Friday, October 03, 2014

Lost River Valley Road Trip, Day Two

September 28, 2014

Sink, Arco, Idaho

It rained all night. In the morning, it was still raining. The sky was dark and the clouds low in the valley. I wasn’t climbing today. I planned on waiting out the rain at least one more day. Today I thought I would revisit a photo project that I started a few years ago. For a couple of years, I shot interior space of abandoned buildings, mostly early to mid 20th Century homes. Decided to drive south to Arco looking for interesting buildings to photograph.

I scanned the landscape for promising structures. At Darlington, I found several buildings and homes that looked like they might contain interesting space. All but one were boarded up and locked. I knocked on several nearby neighbor’s doors to see if I could locate the owners of the locked homes. Not a single person was home. I returned to the open house and knocked on the inhabited home next door to see if I could get permission to photograph the empty building. Again, no one was home. It’s always best to get permission. Yet, if there are no signs posted saying keep out, I throw the dice and enter. I have encountered all kinds of responses to entering homes without permission. Most people confronting my boldness have been pretty friendly. A couple times have been tense. And, one time I had to talk a sheriff out of a trespassing ticket. Today, I had a couple of factors in my favor. The weather was keeping people indoors and the day being Sunday, lots of people were in church. Apparently, everyone was in church today. The odds were I wouldn’t be bothered.

I walked thought the various rooms looking for compelling subject matter. Almost always, the light bouncing around in the room or rooms draws my attention. Then I look for an interesting way to frame the space. Angles and objects become the next priority in making the image. For example, in this house, I found only one room with a good combination of light, angles, and objects. In the image below, after the light, I was drawn the vibrant blue rug on the floor and the angles of the frame and board on the rug. I spent about 30 minutes playing with framing the light coming in the window. I would flag the light and photograph. I tried hanging some stuff in the window. In the end, a straight, shot of the interior worked the best. When I was fairly confident I had one shot that might work, I hit the road again.

Darlington, Idaho

In Moore, I found one possibility. It was locked. Tried two neighbors. No one was home. Next stop, Arco.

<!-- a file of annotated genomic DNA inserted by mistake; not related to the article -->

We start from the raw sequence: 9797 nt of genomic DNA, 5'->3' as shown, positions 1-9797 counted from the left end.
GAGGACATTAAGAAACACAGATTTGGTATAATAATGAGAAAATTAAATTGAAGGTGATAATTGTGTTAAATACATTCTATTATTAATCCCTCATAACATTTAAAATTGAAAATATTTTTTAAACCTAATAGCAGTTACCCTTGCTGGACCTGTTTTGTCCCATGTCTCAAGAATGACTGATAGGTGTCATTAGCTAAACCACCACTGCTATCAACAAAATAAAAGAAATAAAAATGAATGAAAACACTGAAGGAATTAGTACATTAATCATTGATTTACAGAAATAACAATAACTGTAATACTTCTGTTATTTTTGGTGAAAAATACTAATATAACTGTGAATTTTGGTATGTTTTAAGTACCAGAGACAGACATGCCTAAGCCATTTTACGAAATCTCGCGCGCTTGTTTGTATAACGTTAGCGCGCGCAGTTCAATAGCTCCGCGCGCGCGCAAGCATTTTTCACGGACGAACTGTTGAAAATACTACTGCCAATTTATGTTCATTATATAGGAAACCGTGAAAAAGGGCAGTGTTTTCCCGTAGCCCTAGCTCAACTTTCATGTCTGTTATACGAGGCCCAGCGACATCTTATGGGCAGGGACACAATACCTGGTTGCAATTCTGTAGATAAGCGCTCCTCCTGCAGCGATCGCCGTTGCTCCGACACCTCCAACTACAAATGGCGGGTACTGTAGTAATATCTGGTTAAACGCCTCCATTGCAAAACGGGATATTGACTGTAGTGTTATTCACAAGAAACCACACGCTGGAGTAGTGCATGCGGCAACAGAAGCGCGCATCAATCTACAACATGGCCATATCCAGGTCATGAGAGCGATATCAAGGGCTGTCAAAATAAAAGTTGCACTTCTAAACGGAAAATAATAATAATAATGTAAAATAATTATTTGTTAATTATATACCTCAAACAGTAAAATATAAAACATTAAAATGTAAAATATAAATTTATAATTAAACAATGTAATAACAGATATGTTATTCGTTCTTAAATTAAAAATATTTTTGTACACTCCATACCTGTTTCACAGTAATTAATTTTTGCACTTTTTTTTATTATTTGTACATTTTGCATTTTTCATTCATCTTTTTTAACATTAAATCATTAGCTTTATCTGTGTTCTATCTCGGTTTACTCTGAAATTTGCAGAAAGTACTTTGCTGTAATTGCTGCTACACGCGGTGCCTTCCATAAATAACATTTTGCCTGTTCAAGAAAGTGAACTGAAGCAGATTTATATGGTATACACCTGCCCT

I was feeling kind of grungy after two nights in the back of the Subaru with no shower, so I pulled into a Shell station to clean up. Asked the clerk if I could use the restroom to clean up. He said lots of people do. I washed my face and arms, shaved, washed my hair, and a pair of underwear. Put on a clean shirt. When I came out, I had a whole new perspective on life! I was feeling good and refreshed. Told the guy at the register what I was doing, and asked if he knew where any old abandoned homes were. He thought for a long while before he told me of a really cool old place in Copper Basin about 40 miles away. I drove down the road a half-mile and found a great place to shoot.

Shell Station, Arco, Idaho

This place held several possibilities and I spent well over an hour thinking and framing. I think I came away with several good images.

Arco, Idaho

Arco Idaho

Arco, Idaho

I drove back to Mackay to buy my lunch/dinner. There are only two places to eat in Mackay this time of year. The third, a seasonal burger joint, was closed. There are Mary Lou’s and Sammy’s. Ben and I tried Mary Lou’s several weeks ago after climbing Borah. It was a Saturday and the first day of Elk hunting. The place was packed, the prices a bit high, and then there was Mary Lou. She was running the whole show, waitressing, busing, and cooking. When I asked her about an omelet on the menu, she looked at me like I was stupid. I don’t think she likes questions. She seemed like an ornery old lady; perhaps it was just this crazy day. Anyway after waiting 30 minutes for her to return and take our order, I left her a few dollars for the water and we left. I snapped a photo of the back on the menu before leaving. It features a portrait of Amy Lou in the restaurant. She is peering over a swinging door hold a big knife. I swear it looks like something right out The Shining.

Amy Lou, Mackay, Idaho

At Sammy’s you can buy your grub and gas at the same stop, but it is clean, bright, and has fairly good pizza. And, they don’t mind if you lounge around in the eatery section to kill time. I bought a personal size Hawaiian and really enjoyed it. Spent the next several hours writing these anecdotes while Sunday football flickered on the big screen TV.


Later, tried finding some places in Mackay to shoot and struck out. Found a good place to park for the night and went to bed.

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